The airlines are high-risk stocks here with passenger traffic down over 95% and American Airlines (AAL) is one of the riskiest in the sector. The ability of the airline sector to obtain government aid to cover payroll costs is a huge positive for the sector. The move eliminates the direst outcomes for the sector making American Airlines a risky way to play a rebound in air travel demand.
Big Government Grant
On April 14, the airline sector and the U.S. Treasury Department agreed to a deal on the Payroll Support Program part of the CARES act providing $25 billion worth of aid to the passenger air transport sector. With the largest employee base, American Airlines obtained the largest deal at $5.8 billion. The airline had pre-virus monthly payroll expenses of $1.2 billion.
As shareholders, the deal was disappointing in that 30% of the “grant” was via a $1.7 billion low-interest loan. Only $4.1 billion of the grant is free money, if the airline doesn’t lay off employees prior to October 1 along with agreeing to restrictions on executive compensation and the elimination of capital returns.
The deal wasn’t the best outcome for shareholders, but the move eliminates the dire outcomes. The airline is now able to remain ready for an eventual rebound in air travel with only a 3% hit to equity via the warrants issued to the Treasury.
Besides, Delta Air Lines (DAL) announced over 35,000 employees out of a base of 90,000 employees have already accepted unpaid leave options. The airlines have the potential to reduce costs closer to the levels of the grants making the loan portion of the grant usable for covering operating losses.
Deep Value Sprinkled With Risk
Last year, American Airlines generated over $3.7 billion of operating profits while taking a large hit from having to ground 737 Max planes. The stock has a market value down to only $4.7 billion leaving a major question of when or if the airline can ever return to previous profit levels.
The Treasury grant gives the sector about six months to recover before having to make any drastic changes to the business model or cut employees. The reduced jet fuel costs will help in a recovery as those prices should remain far below prior virus levels for years with reduced energy demand.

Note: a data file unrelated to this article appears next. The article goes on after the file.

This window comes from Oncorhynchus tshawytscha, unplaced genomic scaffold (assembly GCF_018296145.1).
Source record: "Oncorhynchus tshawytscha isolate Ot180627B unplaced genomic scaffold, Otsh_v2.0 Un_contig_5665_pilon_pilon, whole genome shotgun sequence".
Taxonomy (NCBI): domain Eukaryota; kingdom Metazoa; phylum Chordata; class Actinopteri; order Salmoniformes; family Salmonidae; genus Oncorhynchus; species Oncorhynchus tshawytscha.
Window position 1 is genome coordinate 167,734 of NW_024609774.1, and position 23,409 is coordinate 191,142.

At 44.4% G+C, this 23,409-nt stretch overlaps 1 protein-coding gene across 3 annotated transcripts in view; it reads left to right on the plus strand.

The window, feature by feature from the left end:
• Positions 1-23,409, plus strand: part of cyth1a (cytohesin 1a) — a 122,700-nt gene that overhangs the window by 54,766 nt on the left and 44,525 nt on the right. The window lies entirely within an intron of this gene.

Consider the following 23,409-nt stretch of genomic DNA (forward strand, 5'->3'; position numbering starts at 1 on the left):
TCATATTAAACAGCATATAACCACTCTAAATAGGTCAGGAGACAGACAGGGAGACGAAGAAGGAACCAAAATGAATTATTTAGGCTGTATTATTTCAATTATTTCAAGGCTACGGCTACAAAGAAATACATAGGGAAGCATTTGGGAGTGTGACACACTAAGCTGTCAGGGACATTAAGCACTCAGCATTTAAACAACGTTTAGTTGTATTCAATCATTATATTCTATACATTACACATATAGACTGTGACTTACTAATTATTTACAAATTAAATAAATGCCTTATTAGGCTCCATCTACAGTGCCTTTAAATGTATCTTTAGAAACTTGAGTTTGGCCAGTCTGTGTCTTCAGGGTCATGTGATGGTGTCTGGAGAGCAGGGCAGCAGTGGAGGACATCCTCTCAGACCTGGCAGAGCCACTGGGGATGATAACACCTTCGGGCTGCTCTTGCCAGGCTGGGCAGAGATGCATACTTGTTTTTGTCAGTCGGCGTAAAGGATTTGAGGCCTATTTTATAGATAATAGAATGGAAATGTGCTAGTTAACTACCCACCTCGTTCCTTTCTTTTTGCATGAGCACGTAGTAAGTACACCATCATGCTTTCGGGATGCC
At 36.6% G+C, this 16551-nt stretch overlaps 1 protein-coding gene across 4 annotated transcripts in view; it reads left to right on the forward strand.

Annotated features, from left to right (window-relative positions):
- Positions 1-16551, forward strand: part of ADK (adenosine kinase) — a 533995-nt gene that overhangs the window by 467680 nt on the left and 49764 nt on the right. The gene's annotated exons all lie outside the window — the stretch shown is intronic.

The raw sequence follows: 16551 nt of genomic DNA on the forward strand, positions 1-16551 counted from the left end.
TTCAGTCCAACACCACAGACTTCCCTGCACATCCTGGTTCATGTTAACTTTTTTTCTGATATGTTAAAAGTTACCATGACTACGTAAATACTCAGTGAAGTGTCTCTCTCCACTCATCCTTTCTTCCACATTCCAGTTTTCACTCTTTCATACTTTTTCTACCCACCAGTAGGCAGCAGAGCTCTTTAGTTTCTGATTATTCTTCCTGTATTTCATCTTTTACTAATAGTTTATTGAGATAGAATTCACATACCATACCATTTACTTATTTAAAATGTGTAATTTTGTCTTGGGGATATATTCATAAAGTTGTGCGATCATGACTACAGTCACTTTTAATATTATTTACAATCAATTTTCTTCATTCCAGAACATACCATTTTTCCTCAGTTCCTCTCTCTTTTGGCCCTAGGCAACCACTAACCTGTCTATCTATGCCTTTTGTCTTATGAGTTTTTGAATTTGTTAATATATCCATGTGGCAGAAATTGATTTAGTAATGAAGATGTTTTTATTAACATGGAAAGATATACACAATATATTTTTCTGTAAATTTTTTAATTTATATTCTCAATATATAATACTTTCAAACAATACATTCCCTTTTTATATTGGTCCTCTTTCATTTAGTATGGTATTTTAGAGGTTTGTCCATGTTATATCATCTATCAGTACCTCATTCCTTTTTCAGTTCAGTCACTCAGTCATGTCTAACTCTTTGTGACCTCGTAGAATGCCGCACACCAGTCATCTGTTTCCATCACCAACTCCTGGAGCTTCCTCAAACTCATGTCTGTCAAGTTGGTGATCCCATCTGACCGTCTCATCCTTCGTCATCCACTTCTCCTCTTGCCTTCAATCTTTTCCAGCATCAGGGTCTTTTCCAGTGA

If American Airlines can just return to half of the previous operating profit levels, the stock trades at only 2x profit targets. Of course, the risk is that travel never returns to previous levels.
The airline is asking for another $4.75 billion in loans from the government at a cost of another 38 million warrants. If granted, the U.S. Treasury will own over 10% of the airline, but American Airlines will survive to fly another day and allowed to profit when passenger traffic returns to pre-virus levels.
The key investor takeaway is that American Airlines remains in a risky position until bookings start rebounding to levels above 50% of previous capacity levels. Anybody thinking passenger traffic returns to 75% of 2019 levels should load up on all airlines, especially American Airlines with the stock down over 60% from the February highs.
When looking at Wall Street’s stance, AAL’s current average price target implies double-digit upside, but based on all the ratings received over the past three months, AAL is actually a Moderate Sell consensus. While 3 analysts are on the Buy side, 5 say Hold and 7 advise investors to jump out of the airplane. The latter camp includes J.P. Morgan’s Garrett Nelson, who recently downgraded the stock from Buy to Sell, while withdrawing his price target. (See American Airlines stock analysis on TipRanks)
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